Gibbs said the evidence he has seen from other states where the oil is available has convinced him it would reduce his granddaughter's seizures significantly and keep her from suffering brain damage.
He said the oil is produced from marijuana that is grown to be low in tetrahydrocannabinol, or THC, the main psychoactive substance in marijuana.
“It can't get anybody high,” he said.
Gibbs tells people the legislation has nothing to do with a broader medical marijuana bill that has been introduced this session or with recreational marijuana. “There is marijuana pot and then there is miracle marijuana,” he said.
Barry Yarbrough of Haleyville is also walking the halls, but without his 14-year-old granddaughter, Allie Swann. Her parents moved her from Haleyville to Colorado last fall to be able to use the marijuana oil to legally treat her epilepsy. “She probably wouldn't be alive now if not for going out there,” he said.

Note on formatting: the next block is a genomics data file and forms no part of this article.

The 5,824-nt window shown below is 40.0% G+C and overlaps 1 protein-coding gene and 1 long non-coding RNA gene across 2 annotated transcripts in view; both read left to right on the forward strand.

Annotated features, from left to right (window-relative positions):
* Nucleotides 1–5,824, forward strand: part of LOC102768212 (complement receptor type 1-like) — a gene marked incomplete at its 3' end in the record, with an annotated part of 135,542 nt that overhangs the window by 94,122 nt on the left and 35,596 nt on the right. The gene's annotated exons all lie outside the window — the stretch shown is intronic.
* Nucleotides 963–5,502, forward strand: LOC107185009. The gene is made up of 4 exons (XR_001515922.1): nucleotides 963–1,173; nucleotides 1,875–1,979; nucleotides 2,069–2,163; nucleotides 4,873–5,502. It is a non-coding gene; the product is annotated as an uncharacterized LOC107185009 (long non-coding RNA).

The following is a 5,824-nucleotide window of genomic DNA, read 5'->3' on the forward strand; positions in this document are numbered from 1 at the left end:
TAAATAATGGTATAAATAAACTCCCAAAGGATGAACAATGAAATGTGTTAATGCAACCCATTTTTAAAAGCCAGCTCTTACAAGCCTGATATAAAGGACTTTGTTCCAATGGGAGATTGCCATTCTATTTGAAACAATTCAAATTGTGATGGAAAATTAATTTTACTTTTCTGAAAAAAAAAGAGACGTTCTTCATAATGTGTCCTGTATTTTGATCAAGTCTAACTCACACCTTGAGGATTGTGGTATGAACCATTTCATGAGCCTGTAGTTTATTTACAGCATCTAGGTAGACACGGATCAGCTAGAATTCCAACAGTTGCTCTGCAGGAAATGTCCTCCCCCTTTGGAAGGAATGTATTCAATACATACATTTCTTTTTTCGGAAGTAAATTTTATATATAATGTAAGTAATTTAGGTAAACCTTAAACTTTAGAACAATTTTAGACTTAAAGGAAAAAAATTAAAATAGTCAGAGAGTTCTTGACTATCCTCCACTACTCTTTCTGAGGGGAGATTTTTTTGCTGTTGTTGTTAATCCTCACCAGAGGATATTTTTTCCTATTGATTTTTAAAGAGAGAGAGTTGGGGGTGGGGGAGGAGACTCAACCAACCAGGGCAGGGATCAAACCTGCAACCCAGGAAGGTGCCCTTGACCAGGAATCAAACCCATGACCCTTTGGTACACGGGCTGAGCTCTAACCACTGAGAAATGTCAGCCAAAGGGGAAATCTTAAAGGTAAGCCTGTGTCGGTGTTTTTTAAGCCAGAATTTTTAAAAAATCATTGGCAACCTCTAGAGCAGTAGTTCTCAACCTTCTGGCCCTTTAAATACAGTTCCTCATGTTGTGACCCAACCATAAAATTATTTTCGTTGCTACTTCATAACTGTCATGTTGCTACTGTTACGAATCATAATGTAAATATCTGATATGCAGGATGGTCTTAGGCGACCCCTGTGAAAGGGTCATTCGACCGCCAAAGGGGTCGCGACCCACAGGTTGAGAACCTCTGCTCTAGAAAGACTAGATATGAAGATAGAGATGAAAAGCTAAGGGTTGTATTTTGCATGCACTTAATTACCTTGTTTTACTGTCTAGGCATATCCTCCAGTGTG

Sanford said the biggest challenge his bill faces is legislators' concerns about voting for anything pertaining to marijuana in an election year when their opponents might use it against them.
Yarbrough said he understands legislators' concerns, and he was skeptical until he saw the change in his granddaughter.
“She has never gone two or three days of her life without a seizure. She went 21 days without a seizure and her motor skills have improved,” he said. “We were hoping for a 10 percent change. We are at 60 percent.”
If Sanford's bill passes the Senate, it would still have to be passed by the House and signed by the governor. Ball's bill has not yet been considered by the House.
—Reporter Kim West contributed to this report.